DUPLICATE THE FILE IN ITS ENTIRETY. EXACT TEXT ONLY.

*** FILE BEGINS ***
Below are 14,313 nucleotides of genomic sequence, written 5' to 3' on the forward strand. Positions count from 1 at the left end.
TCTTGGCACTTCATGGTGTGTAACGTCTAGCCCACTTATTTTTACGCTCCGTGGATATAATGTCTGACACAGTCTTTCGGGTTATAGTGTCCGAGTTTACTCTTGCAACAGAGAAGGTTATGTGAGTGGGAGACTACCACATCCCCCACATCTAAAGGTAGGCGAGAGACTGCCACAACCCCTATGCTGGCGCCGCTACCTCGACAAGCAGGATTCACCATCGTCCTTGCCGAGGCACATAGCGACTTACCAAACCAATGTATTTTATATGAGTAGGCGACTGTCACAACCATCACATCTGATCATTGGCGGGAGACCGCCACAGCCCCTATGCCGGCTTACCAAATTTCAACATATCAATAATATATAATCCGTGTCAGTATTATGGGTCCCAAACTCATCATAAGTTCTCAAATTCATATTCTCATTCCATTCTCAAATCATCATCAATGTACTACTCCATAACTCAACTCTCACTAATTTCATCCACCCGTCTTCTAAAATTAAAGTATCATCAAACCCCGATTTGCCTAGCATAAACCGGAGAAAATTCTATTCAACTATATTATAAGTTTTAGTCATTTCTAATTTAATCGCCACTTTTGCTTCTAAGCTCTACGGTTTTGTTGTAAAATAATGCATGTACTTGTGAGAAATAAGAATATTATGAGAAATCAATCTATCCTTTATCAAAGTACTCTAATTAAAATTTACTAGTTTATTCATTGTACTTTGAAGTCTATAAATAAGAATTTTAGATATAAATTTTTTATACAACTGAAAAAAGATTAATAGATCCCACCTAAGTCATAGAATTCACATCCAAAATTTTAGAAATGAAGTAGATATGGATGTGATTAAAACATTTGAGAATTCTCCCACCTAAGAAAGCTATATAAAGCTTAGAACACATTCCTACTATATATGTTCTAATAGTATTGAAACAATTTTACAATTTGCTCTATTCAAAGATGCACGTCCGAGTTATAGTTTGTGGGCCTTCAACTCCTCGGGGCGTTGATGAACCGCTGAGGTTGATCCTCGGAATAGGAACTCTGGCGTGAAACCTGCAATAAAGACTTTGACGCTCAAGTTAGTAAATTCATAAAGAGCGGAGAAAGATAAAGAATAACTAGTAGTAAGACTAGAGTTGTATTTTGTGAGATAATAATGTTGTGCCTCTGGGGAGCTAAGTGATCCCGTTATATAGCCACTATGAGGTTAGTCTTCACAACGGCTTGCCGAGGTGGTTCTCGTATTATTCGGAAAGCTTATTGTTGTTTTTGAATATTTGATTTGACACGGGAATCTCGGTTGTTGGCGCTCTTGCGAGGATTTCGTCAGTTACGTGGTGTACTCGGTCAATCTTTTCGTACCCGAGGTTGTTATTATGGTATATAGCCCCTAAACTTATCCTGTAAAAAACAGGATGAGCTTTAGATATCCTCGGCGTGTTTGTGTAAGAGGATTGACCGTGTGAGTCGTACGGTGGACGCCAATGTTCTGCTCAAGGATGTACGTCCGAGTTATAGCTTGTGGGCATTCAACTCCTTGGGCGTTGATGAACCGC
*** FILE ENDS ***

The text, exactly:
Below are 14,313 nucleotides of genomic sequence, written 5' to 3' on the forward strand. Positions count from 1 at the left end.
TCTTGGCACTTCATGGTGTGTAACGTCTAGCCCACTTATTTTTACGCTCCGTGGATATAATGTCTGACACAGTCTTTCGGGTTATAGTGTCCGAGTTTACTCTTGCAACAGAGAAGGTTATGTGAGTGGGAGACTACCACATCCCCCACATCTAAAGGTAGGCGAGAGACTGCCACAACCCCTATGCTGGCGCCGCTACCTCGACAAGCAGGATTCACCATCGTCCTTGCCGAGGCACATAGCGACTTACCAAACCAATGTATTTTATATGAGTAGGCGACTGTCACAACCATCACATCTGATCATTGGCGGGAGACCGCCACAGCCCCTATGCCGGCTTACCAAATTTCAACATATCAATAATATATAATCCGTGTCAGTATTATGGGTCCCAAACTCATCATAAGTTCTCAAATTCATATTCTCATTCCATTCTCAAATCATCATCAATGTACTACTCCATAACTCAACTCTCACTAATTTCATCCACCCGTCTTCTAAAATTAAAGTATCATCAAACCCCGATTTGCCTAGCATAAACCGGAGAAAATTCTATTCAACTATATTATAAGTTTTAGTCATTTCTAATTTAATCGCCACTTTTGCTTCTAAGCTCTACGGTTTTGTTGTAAAATAATGCATGTACTTGTGAGAAATAAGAATATTATGAGAAATCAATCTATCCTTTATCAAAGTACTCTAATTAAAATTTACTAGTTTATTCATTGTACTTTGAAGTCTATAAATAAGAATTTTAGATATAAATTTTTTATACAACTGAAAAAAGATTAATAGATCCCACCTAAGTCATAGAATTCACATCCAAAATTTTAGAAATGAAGTAGATATGGATGTGATTAAAACATTTGAGAATTCTCCCACCTAAGAAAGCTATATAAAGCTTAGAACACATTCCTACTATATATGTTCTAATAGTATTGAAACAATTTTACAATTTGCTCTATTCAAAGATGCACGTCCGAGTTATAGTTTGTGGGCCTTCAACTCCTCGGGGCGTTGATGAACCGCTGAGGTTGATCCTCGGAATAGGAACTCTGGCGTGAAACCTGCAATAAAGACTTTGACGCTCAAGTTAGTAAATTCATAAAGAGCGGAGAAAGATAAAGAATAACTAGTAGTAAGACTAGAGTTGTATTTTGTGAGATAATAATGTTGTGCCTCTGGGGAGCTAAGTGATCCCGTTATATAGCCACTATGAGGTTAGTCTTCACAACGGCTTGCCGAGGTGGTTCTCGTATTATTCGGAAAGCTTATTGTTGTTTTTGAATATTTGATTTGACACGGGAATCTCGGTTGTTGGCGCTCTTGCGAGGATTTCGTCAGTTACGTGGTGTACTCGGTCAATCTTTTCGTACCCGAGGTTGTTATTATGGTATATAGCCCCTAAACTTATCCTGTAAAAAACAGGATGAGCTTTAGATATCCTCGGCGTGTTTGTGTAAGAGGATTGACCGTGTGAGTCGTACGGTGGACGCCAATGTTCTGCTCAAGGATGTACGTCCGAGTTATAGCTTGTGGGCATTCAACTCCTTGGGCGTTGATGAACCGC